Ruida controller wiring question

I’m awaiting delivery of a new 100-watt CO2 laser with a Ruida controller. Until now I’ve used diode lasers mounted on my CNC. My question is about control wiring.

On a diode laser, power is supplied to the driver from a discrete power supply. The laser connects to the driver and a control signal is sent to the driver from the controller through two wires.

Is the control setup the same with a CO2? Obviously the laser has its own power supply. I know the controller also controls motion, but does it have two wires that control the laser output?

The laser is powered by a specific high voltage PSU (~20kv)
The controller and steppers are powered by a different (or multiple) PSU’s
The controller has a connection to the LPSU to control the power, if you have a laser that is able to be power controlled.

This may help:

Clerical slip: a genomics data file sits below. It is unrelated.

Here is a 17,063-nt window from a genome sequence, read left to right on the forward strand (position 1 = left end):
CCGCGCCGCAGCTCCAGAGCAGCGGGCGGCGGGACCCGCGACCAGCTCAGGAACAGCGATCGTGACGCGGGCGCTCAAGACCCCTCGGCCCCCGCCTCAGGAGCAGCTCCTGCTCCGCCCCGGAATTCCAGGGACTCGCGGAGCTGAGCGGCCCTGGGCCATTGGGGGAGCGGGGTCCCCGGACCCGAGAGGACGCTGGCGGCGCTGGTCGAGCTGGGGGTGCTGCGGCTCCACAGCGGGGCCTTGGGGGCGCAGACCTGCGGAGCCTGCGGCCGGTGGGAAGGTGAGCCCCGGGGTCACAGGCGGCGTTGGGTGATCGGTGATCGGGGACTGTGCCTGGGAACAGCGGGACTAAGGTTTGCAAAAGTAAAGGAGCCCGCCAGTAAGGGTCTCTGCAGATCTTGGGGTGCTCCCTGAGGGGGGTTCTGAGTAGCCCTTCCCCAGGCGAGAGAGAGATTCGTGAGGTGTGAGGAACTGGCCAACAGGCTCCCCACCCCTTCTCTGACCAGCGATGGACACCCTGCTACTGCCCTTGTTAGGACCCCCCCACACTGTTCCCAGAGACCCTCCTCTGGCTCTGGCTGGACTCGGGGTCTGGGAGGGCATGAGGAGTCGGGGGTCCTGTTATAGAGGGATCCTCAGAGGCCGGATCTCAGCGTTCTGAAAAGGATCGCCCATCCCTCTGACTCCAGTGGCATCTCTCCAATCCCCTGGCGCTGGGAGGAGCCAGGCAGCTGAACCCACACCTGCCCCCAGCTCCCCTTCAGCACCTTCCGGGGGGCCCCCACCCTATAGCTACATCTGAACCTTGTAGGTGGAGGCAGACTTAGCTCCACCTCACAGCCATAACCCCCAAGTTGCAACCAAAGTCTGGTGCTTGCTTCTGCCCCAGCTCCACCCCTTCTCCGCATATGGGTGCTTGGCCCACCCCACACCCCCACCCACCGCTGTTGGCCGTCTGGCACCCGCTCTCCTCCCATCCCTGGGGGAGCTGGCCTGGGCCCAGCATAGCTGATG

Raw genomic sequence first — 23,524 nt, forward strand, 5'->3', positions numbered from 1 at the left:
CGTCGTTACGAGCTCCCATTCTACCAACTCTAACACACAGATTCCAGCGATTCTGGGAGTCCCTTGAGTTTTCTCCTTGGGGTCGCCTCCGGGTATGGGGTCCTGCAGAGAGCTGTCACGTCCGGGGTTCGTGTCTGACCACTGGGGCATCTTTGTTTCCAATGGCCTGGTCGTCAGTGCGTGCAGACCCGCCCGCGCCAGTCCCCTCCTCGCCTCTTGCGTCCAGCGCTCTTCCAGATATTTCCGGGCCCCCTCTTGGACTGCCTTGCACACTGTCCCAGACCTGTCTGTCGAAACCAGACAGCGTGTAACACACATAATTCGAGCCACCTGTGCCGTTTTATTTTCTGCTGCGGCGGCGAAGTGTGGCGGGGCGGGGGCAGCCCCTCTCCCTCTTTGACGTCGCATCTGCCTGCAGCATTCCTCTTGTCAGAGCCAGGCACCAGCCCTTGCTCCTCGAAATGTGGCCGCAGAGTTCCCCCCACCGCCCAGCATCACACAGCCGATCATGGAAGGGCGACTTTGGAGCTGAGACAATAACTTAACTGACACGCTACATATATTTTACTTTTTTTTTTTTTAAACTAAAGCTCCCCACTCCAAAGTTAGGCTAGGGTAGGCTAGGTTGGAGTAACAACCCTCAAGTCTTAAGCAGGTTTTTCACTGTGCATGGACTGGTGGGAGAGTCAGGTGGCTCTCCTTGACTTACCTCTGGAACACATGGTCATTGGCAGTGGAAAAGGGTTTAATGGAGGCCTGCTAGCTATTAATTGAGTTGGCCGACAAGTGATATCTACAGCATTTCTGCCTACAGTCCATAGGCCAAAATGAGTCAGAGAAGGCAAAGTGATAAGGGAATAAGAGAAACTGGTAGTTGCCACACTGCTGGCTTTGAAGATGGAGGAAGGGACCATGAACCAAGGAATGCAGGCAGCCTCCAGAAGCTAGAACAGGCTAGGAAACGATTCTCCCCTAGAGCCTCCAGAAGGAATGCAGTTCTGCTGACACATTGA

I think this is what I was looking for. It SHOULD work exactly the same way a diode laser works if I’m right. It “has a connection”. Is this connection 2 wires? They would simply tell the LPSU when to fire the laser and at what power level?

It’s a PWM signal, usually, but very much depends on your laser, supply and controller.

You need to give more information to get a better answer.

Your machine should come wired.

Understood. It’s a 100-watt Chinese with the Ruida RDC6445G controller. No idea on the power supply yet, more info on that when I have it. I know it comes wired, I’m looking into a modification in case it’s needed.

Thanks for the info!

There are usually two connections for CO2 glass tube lasers. One is TTL (called L-On on a Ruida controller) and that is what enables the high voltage output on the LPSU. The other, PWM, L-PWM, or Analog out, is the power level. They’re independent, and Ruida typically ramps the power up on the L-PWM output before turning on the L-On signal.

On RF-excited metal tubes, only the L-PWM output is used. You can configure this in the vendor settings of the controller, which means a Ruida can also control diodes, as this is more commonly how those work.

This is kind of what I’ve been curious about. Thanks for the info!

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